SAN ANTONIO – Palo Alto College is taking the next steps to help students find a pathway to the dental field and provide affordable oral care for families and residents on the South Side.
The college launched its dental hygiene program in September, and held a ribbon-cutting ceremony at the newly established clinic on Friday.
Alma Navarro is part of the first class of Palo Alto students to study in the new facility.
“I always wanted to be a health care provider,” Navarro said. “Helping people with their oral health is the right choice for me.”
Navarro moved from Mexico to San Antonio five years ago with her family and wanted to get into the dental field. She is one of 30 students in the inaugural cohort for the dental program at Palo Alto, which is a two-year accredited program.
“It’s a win-win. The aspect of being able to provide care to patients at very low costs while we educate our students,” said Diane Wilson, director of dental hygiene for Palo Alto College in the Alamo Colleges District.
Getting proper and inexpensive oral care on the South Side is a challenge for many families.
“Most of the time people do not seek dental care unless they are in pain,” Wilson said.
Wilson said the demand for dental hygienists has soared since COVID. That’s why Palo Alto felt the clinic was imperative, not only for their students, but for the community.
“What we have found over the years and what science tells us is there’s a direct correlation between overall health and oral health,” Wilson said. “We can oftentimes determine other possible illnesses that are occurring in a patient via an oral exam. The first thing that comes to mind, which is predominant, is diabetes.”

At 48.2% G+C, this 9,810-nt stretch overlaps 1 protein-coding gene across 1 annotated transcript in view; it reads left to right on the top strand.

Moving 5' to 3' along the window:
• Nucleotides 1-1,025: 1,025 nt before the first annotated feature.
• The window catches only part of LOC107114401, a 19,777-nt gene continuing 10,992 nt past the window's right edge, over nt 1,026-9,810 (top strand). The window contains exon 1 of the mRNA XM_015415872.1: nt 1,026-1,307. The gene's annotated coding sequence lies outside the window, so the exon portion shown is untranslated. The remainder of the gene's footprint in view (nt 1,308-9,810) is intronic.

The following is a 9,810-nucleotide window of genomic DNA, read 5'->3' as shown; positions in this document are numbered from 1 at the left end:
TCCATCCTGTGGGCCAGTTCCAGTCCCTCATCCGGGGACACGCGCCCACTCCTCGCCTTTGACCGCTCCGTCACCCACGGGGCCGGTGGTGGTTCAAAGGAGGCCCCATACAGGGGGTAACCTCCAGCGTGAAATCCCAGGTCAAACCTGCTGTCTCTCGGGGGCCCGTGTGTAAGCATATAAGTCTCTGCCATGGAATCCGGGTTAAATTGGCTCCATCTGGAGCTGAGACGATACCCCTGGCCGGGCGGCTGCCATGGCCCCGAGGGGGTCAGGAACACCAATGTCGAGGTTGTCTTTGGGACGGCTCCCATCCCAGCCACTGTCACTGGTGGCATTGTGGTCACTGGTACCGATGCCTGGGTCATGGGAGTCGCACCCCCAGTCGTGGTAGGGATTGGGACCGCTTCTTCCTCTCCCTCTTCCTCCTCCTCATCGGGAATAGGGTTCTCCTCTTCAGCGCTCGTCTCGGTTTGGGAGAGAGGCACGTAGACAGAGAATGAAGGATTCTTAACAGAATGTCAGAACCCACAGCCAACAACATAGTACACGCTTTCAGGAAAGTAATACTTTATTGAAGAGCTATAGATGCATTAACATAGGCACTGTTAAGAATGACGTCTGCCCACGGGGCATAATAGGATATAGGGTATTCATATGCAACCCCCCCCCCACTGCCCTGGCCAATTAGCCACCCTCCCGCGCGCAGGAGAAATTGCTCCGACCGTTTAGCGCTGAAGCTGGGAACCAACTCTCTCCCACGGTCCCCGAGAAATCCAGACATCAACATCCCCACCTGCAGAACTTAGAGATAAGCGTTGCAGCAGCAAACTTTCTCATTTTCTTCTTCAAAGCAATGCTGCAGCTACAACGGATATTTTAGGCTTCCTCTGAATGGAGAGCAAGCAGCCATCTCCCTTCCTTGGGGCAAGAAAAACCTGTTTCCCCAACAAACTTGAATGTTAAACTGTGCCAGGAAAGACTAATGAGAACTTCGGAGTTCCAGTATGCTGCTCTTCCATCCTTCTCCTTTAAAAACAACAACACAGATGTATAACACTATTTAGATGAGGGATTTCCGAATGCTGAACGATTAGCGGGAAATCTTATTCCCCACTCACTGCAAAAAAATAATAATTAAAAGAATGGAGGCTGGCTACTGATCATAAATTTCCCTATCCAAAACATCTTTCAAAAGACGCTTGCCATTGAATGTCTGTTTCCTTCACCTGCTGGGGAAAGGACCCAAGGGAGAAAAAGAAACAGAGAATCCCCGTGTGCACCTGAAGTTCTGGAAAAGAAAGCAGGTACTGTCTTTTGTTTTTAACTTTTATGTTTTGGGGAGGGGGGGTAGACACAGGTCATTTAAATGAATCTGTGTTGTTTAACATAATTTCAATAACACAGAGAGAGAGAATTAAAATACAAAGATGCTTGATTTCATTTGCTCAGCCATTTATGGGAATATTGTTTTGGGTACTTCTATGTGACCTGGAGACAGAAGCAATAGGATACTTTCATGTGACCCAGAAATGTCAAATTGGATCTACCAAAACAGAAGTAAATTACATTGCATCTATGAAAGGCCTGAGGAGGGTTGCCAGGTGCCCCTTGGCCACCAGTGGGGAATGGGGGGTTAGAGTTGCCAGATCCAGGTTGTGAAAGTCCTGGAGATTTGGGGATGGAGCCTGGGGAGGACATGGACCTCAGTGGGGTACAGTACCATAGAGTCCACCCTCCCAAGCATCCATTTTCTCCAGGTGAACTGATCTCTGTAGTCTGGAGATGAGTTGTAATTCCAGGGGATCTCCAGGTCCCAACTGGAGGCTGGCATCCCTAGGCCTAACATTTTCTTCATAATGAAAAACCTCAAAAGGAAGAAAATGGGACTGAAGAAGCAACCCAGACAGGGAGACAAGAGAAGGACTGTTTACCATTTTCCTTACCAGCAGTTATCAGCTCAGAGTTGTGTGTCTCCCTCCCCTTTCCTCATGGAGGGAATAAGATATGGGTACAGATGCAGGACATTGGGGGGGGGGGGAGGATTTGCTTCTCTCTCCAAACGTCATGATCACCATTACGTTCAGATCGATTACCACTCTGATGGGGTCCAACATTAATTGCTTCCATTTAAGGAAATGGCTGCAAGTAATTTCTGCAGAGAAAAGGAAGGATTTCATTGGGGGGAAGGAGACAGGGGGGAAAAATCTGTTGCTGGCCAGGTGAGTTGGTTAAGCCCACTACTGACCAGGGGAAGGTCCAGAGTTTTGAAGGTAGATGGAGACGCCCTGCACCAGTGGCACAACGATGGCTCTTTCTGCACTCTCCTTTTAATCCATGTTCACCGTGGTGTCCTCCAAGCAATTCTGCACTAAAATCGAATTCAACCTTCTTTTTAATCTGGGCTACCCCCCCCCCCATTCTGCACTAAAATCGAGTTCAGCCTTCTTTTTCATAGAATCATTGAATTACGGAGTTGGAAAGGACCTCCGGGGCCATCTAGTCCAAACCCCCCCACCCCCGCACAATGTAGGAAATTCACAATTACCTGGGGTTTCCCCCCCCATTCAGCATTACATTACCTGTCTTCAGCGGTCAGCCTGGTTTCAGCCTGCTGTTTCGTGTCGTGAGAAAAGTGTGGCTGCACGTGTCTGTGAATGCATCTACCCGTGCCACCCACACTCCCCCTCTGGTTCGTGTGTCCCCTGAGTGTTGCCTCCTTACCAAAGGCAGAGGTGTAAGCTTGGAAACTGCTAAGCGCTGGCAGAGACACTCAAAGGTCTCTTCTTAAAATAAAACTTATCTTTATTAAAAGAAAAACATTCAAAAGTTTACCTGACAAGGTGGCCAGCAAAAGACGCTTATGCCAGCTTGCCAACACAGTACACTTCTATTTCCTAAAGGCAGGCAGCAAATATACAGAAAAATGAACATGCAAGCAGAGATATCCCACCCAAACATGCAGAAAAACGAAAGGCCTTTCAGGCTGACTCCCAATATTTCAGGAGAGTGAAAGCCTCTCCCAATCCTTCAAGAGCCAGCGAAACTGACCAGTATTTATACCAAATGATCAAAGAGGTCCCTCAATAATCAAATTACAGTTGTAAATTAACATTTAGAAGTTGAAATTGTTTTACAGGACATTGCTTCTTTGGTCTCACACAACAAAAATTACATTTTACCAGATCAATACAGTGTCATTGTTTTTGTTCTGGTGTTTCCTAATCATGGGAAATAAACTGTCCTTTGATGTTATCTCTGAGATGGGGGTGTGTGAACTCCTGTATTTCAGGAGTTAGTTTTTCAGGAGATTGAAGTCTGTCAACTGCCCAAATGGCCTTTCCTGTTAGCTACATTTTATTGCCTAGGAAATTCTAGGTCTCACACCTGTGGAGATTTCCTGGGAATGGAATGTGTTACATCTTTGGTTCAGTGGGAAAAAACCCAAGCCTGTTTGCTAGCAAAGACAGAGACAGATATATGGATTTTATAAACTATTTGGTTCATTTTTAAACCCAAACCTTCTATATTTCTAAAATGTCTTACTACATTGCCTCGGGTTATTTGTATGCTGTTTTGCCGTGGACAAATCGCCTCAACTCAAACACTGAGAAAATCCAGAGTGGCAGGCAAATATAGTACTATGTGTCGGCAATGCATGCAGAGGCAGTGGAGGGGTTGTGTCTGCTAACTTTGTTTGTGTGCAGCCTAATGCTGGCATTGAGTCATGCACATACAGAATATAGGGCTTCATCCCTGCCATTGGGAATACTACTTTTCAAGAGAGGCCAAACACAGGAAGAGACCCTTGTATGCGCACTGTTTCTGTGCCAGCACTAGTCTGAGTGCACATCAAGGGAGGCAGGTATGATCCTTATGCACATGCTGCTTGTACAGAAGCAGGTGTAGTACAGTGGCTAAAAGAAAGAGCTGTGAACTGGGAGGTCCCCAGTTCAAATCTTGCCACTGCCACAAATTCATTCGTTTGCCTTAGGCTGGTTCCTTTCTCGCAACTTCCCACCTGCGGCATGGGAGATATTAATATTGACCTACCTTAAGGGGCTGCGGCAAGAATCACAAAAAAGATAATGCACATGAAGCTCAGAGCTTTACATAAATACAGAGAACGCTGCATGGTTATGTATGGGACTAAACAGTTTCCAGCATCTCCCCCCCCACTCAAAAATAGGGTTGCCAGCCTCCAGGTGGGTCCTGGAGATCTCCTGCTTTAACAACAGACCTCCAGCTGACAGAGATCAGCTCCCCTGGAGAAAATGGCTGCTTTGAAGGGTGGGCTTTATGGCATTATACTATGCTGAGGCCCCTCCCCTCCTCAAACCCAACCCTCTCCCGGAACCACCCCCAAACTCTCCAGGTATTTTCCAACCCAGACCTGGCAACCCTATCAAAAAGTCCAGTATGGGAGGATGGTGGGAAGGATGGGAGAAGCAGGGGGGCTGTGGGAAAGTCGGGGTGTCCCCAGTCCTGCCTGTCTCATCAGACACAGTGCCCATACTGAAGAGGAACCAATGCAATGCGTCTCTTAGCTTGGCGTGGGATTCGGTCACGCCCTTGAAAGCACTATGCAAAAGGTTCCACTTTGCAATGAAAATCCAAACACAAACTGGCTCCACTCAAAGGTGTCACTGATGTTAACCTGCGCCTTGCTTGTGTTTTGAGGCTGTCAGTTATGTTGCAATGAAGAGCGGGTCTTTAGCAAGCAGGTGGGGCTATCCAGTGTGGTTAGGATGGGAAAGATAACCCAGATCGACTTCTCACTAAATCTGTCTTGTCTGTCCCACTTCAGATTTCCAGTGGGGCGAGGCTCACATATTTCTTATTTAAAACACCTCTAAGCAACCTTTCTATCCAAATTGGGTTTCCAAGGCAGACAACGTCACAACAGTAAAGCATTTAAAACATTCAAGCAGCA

Palo Alto College officials said 1,500 students were interested in enrolling in the dental program. A total of 800 qualified and only 30 were selected for this first class, indicating the high demand for hygienist in the critical field. In an effort to help with tuition and treatments costs, Bank of America donated $350,000 to the initiative.
Students will work in an immersive environment for hands-on training while offering low- or no-cost clinical services to better the overall health of the South Side community.
The clinic also features a collaborative classroom, a state-of-the-art radiology lab and 30 dental cubicles with advanced X-ray units.
The clinic aims to offer dental hygiene treatment to residents by this spring, and anticipates serving up to 1,000 uninsured or under-insured children and adults by the third year of operation.
“We do have the best quality equipment that’s out there, along with the technology that is available in dentistry,” Wilson said.
In just two years, students will become accredited dental hygienists, but for Navarro, it means more than a degree.
“College goes beyond the classroom, so we’ll be able to help the community directly and improve their oral health care,” Navarro said.